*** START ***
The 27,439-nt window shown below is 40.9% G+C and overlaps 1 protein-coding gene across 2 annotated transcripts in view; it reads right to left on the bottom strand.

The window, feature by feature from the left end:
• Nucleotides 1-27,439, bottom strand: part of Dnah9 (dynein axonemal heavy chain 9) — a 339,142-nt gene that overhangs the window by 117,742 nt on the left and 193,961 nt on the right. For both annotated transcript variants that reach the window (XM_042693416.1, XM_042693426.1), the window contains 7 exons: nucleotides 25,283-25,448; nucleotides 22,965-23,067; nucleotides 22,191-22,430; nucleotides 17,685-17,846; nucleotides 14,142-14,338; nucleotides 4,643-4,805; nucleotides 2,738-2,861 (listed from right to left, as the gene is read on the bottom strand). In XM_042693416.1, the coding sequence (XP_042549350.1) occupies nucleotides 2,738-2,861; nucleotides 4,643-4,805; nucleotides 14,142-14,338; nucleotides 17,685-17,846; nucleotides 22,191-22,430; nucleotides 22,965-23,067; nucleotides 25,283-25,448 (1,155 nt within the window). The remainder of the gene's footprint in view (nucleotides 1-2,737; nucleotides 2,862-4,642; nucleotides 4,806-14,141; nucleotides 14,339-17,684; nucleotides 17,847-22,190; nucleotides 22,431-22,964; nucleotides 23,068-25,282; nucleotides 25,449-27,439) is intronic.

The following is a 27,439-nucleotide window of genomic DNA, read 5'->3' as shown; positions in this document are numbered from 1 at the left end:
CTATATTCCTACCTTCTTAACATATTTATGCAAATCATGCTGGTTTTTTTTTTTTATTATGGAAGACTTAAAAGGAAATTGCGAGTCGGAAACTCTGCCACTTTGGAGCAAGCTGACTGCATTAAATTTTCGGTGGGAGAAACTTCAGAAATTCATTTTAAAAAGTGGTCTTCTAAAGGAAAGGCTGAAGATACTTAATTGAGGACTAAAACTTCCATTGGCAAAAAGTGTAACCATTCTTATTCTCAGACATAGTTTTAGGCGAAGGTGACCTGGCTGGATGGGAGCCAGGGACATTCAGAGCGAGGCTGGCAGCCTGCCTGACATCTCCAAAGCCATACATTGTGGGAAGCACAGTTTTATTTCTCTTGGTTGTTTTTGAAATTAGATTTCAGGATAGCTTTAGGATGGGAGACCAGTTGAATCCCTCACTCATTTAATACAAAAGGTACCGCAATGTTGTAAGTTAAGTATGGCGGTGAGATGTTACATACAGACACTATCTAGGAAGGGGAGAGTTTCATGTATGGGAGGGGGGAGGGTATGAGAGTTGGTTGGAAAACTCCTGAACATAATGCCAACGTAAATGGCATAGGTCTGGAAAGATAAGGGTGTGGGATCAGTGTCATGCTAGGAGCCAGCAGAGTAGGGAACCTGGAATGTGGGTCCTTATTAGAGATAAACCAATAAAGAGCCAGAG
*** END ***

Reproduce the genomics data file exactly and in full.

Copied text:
The 27,439-nt window shown below is 40.9% G+C and overlaps 1 protein-coding gene across 2 annotated transcripts in view; it reads right to left on the bottom strand.

The window, feature by feature from the left end:
• Nucleotides 1-27,439, bottom strand: part of Dnah9 (dynein axonemal heavy chain 9) — a 339,142-nt gene that overhangs the window by 117,742 nt on the left and 193,961 nt on the right. For both annotated transcript variants that reach the window (XM_042693416.1, XM_042693426.1), the window contains 7 exons: nucleotides 25,283-25,448; nucleotides 22,965-23,067; nucleotides 22,191-22,430; nucleotides 17,685-17,846; nucleotides 14,142-14,338; nucleotides 4,643-4,805; nucleotides 2,738-2,861 (listed from right to left, as the gene is read on the bottom strand). In XM_042693416.1, the coding sequence (XP_042549350.1) occupies nucleotides 2,738-2,861; nucleotides 4,643-4,805; nucleotides 14,142-14,338; nucleotides 17,685-17,846; nucleotides 22,191-22,430; nucleotides 22,965-23,067; nucleotides 25,283-25,448 (1,155 nt within the window). The remainder of the gene's footprint in view (nucleotides 1-2,737; nucleotides 2,862-4,642; nucleotides 4,806-14,141; nucleotides 14,339-17,684; nucleotides 17,847-22,190; nucleotides 22,431-22,964; nucleotides 23,068-25,282; nucleotides 25,449-27,439) is intronic.

The following is a 27,439-nucleotide window of genomic DNA, read 5'->3' as shown; positions in this document are numbered from 1 at the left end:
CTATATTCCTACCTTCTTAACATATTTATGCAAATCATGCTGGTTTTTTTTTTTTATTATGGAAGACTTAAAAGGAAATTGCGAGTCGGAAACTCTGCCACTTTGGAGCAAGCTGACTGCATTAAATTTTCGGTGGGAGAAACTTCAGAAATTCATTTTAAAAAGTGGTCTTCTAAAGGAAAGGCTGAAGATACTTAATTGAGGACTAAAACTTCCATTGGCAAAAAGTGTAACCATTCTTATTCTCAGACATAGTTTTAGGCGAAGGTGACCTGGCTGGATGGGAGCCAGGGACATTCAGAGCGAGGCTGGCAGCCTGCCTGACATCTCCAAAGCCATACATTGTGGGAAGCACAGTTTTATTTCTCTTGGTTGTTTTTGAAATTAGATTTCAGGATAGCTTTAGGATGGGAGACCAGTTGAATCCCTCACTCATTTAATACAAAAGGTACCGCAATGTTGTAAGTTAAGTATGGCGGTGAGATGTTACATACAGACACTATCTAGGAAGGGGAGAGTTTCATGTATGGGAGGGGGGAGGGTATGAGAGTTGGTTGGAAAACTCCTGAACATAATGCCAACGTAAATGGCATAGGTCTGGAAAGATAAGGGTGTGGGATCAGTGTCATGCTAGGAGCCAGCAGAGTAGGGAACCTGGAATGTGGGTCCTTATTAGAGATAAACCAATAAAGAGCCAGAG